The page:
Among other circumstances, Manslaughter commonly occurs when a person causes the death of another without the specific intent to kill that person. It is a serious offense that can carry significant penalties including significant jail time. Contact a Brooklyn criminal lawyer at Epstein & Conroy, P.C. by calling (718) 852-6763 today to discuss the facts of your case.
What is Manslaughter Under New York Law?
Under New York law, there are different types and degrees of Manslaughter. Each type of Manslaughter has specific, distinct elements that must be proven by the prosecution in order for a defendant to be found guilty.
Vehicular Manslaughter. Under New York law Vehicular Manslaughter is covered by three statutes.
- Vehicular Manslaughter in the First Degree. Generally, vehicular manslaughter in the first degree occurs when someone commits the crime of vehicular manslaughter in the second degree and additional factors are present, like operating the motor vehicle while having a high level of intoxication or where a child is killed.
- Vehicular Manslaughter in the Second Degree. Generally, vehicular manslaughter in the second degree occurs when someone kills another by operating a motor vehicle while intoxicated.
- Aggravated Vehicular Homicide. A vehicular manslaughter charge can be elevated to aggravated vehicular homicide when a driver drives recklessly and certain additional factors are presents, such as a high level of intoxication, a suspended license, a prior conviction, the death of more than one person, or the death of a child.
Manslaughter. There are two categories of manslaughter under New York law.
- Manslaughter in the First Degree. Among other possible circumstances, Manslaughter in the First Degree generally occurs when someone acts with the intent to cause serious physical injury to another person and the action results in death.
- Manslaughter in the Second Degree. Generally, Manslaughter in the Second Degree occurs when someone recklessly causes the death of another person. “Recklessly” carries its own special definition under New York law.
Aggravated Manslaughter. Typically, Aggravated Manslaughter occurs when there are special circumstances surrounding the killing.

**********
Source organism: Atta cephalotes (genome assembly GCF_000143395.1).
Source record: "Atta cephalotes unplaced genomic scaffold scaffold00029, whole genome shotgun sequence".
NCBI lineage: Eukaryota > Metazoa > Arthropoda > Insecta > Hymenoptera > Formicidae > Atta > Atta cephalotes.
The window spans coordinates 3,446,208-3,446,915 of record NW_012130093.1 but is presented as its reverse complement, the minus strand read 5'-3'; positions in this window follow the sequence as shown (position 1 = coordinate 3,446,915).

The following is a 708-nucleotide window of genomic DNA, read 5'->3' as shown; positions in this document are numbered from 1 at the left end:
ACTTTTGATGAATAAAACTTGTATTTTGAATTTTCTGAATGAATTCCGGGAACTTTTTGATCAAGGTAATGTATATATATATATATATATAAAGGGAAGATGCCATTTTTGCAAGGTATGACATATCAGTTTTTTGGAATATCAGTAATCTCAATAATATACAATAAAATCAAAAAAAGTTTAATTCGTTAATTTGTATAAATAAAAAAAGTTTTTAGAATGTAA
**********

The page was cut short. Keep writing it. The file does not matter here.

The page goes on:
- Aggravated Manslaughter in the First Degree. Typically, Aggravated Manslaughter in the First Degree occurs when the accused intends to cause serious physical injury to a police officer but where the action results in the officer’s death.
- Aggravated Manslaughter in the Second Degree. Typically, Aggravated Manslaughter in the Second Degree occurs when the accused recklessly causes the death of a police officer. “Recklessly” carries its own special definition under New York law.
The distinction between the various types of Manslaughter can be confusing. One of the criminal defense attorneys at Epstein & Conroy, P.C. will work with you to ensure that your rights are protected under the Federal Constitution and New York law.
What is the Difference Between Manslaughter and Murder?
The general difference between manslaughter and murder involves the defendant’s “state of mind” at the time of the death. It is typically held that if there was intent to kill then the proper charge is likely murder. If there was no intent to kill, but where the defendant acted recklessly, then a manslaughter charge is generally more likely.
To demonstrate a state of mind a prosecutor will offer evidence that shows that the accused acted either intentionally or recklessly. To do so, the prosecutor may offer witness testimony or the results of a sobriety test among other possibilities.
How Can Epstein & Conroy, P.C. Help?
Raising the proper defense to a manslaughter charge is a delicate and precise decision. At Epstein & Conroy, P.C., we believe that our experience and relentless will to win sets us apart from other criminal defense firms in New York. We can help before, during, and after an arrest to make sure that your rights are protected. We take our responsibilities toward our clients seriously and look forward to helping you and your family. Contact us online or call (718) 852-6763 to discuss your case.